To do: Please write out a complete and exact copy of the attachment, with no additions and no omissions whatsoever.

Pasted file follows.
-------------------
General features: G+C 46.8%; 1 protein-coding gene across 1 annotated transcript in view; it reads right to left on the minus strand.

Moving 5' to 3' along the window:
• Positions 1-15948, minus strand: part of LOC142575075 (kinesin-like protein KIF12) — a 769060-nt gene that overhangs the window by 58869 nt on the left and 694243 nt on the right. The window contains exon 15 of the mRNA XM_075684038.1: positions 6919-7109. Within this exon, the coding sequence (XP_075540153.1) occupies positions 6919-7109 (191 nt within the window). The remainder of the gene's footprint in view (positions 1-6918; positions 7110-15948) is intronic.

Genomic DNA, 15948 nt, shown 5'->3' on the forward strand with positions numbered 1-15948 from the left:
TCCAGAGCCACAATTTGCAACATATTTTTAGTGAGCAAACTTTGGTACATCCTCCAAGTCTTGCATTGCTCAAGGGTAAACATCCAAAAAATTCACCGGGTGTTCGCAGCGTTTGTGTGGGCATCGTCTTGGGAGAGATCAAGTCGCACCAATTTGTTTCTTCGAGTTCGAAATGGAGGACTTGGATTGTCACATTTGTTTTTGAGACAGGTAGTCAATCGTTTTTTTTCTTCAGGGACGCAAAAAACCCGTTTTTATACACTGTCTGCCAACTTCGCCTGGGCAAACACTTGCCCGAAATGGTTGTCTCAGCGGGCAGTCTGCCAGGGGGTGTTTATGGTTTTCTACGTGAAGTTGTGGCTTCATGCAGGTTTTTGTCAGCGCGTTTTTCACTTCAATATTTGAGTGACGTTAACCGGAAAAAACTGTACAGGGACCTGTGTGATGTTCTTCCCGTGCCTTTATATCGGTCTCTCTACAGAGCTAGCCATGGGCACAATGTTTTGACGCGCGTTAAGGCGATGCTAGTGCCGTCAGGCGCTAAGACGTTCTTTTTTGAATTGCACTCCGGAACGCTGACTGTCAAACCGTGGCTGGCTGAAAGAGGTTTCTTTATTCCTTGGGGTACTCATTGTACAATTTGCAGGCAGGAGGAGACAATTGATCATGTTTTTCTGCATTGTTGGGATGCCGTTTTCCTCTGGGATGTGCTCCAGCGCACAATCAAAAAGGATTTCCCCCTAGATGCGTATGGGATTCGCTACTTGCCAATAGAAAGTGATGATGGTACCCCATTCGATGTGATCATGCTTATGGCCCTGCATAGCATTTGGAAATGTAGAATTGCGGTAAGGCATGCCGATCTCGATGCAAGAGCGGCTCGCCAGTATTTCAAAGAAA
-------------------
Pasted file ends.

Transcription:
General features: G+C 46.8%; 1 protein-coding gene across 1 annotated transcript in view; it reads right to left on the minus strand.

Moving 5' to 3' along the window:
• Positions 1-15948, minus strand: part of LOC142575075 (kinesin-like protein KIF12) — a 769060-nt gene that overhangs the window by 58869 nt on the left and 694243 nt on the right. The window contains exon 15 of the mRNA XM_075684038.1: positions 6919-7109. Within this exon, the coding sequence (XP_075540153.1) occupies positions 6919-7109 (191 nt within the window). The remainder of the gene's footprint in view (positions 1-6918; positions 7110-15948) is intronic.

Genomic DNA, 15948 nt, shown 5'->3' on the forward strand with positions numbered 1-15948 from the left:
TCCAGAGCCACAATTTGCAACATATTTTTAGTGAGCAAACTTTGGTACATCCTCCAAGTCTTGCATTGCTCAAGGGTAAACATCCAAAAAATTCACCGGGTGTTCGCAGCGTTTGTGTGGGCATCGTCTTGGGAGAGATCAAGTCGCACCAATTTGTTTCTTCGAGTTCGAAATGGAGGACTTGGATTGTCACATTTGTTTTTGAGACAGGTAGTCAATCGTTTTTTTTCTTCAGGGACGCAAAAAACCCGTTTTTATACACTGTCTGCCAACTTCGCCTGGGCAAACACTTGCCCGAAATGGTTGTCTCAGCGGGCAGTCTGCCAGGGGGTGTTTATGGTTTTCTACGTGAAGTTGTGGCTTCATGCAGGTTTTTGTCAGCGCGTTTTTCACTTCAATATTTGAGTGACGTTAACCGGAAAAAACTGTACAGGGACCTGTGTGATGTTCTTCCCGTGCCTTTATATCGGTCTCTCTACAGAGCTAGCCATGGGCACAATGTTTTGACGCGCGTTAAGGCGATGCTAGTGCCGTCAGGCGCTAAGACGTTCTTTTTTGAATTGCACTCCGGAACGCTGACTGTCAAACCGTGGCTGGCTGAAAGAGGTTTCTTTATTCCTTGGGGTACTCATTGTACAATTTGCAGGCAGGAGGAGACAATTGATCATGTTTTTCTGCATTGTTGGGATGCCGTTTTCCTCTGGGATGTGCTCCAGCGCACAATCAAAAAGGATTTCCCCCTAGATGCGTATGGGATTCGCTACTTGCCAATAGAAAGTGATGATGGTACCCCATTCGATGTGATCATGCTTATGGCCCTGCATAGCATTTGGAAATGTAGAATTGCGGTAAGGCATGCCGATCTCGATGCAAGAGCGGCTCGCCAGTATTTCAAAGAAA